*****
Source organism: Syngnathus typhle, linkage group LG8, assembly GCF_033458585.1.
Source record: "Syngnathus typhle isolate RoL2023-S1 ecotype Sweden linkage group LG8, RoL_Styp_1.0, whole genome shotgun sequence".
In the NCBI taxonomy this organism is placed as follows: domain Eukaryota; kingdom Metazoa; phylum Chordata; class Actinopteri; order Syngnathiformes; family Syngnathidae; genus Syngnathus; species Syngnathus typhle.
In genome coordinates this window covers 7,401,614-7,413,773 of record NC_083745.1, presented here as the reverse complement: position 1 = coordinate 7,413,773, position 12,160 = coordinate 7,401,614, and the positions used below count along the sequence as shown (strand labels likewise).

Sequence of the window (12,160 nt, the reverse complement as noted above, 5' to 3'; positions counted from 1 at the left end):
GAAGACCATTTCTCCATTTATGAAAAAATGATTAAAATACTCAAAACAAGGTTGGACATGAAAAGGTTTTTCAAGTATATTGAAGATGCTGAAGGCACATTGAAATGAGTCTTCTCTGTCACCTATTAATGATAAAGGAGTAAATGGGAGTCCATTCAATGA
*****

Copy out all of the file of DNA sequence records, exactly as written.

Source organism: Syngnathus typhle, linkage group LG8, assembly GCF_033458585.1.
Source record: "Syngnathus typhle isolate RoL2023-S1 ecotype Sweden linkage group LG8, RoL_Styp_1.0, whole genome shotgun sequence".
In the NCBI taxonomy this organism is placed as follows: domain Eukaryota; kingdom Metazoa; phylum Chordata; class Actinopteri; order Syngnathiformes; family Syngnathidae; genus Syngnathus; species Syngnathus typhle.
In genome coordinates this window covers 7,401,614-7,413,773 of record NC_083745.1, presented here as the reverse complement: position 1 = coordinate 7,413,773, position 12,160 = coordinate 7,401,614, and the positions used below count along the sequence as shown (strand labels likewise).

Sequence of the window (12,160 nt, the reverse complement as noted above, 5' to 3'; positions counted from 1 at the left end):
GAAGACCATTTCTCCATTTATGAAAAAATGATTAAAATACTCAAAACAAGGTTGGACATGAAAAGGTTTTTCAAGTATATTGAAGATGCTGAAGGCACATTGAAATGAGTCTTCTCTGTCACCTATTAATGATAAAGGAGTAAATGGGAGTCCATTCAATGA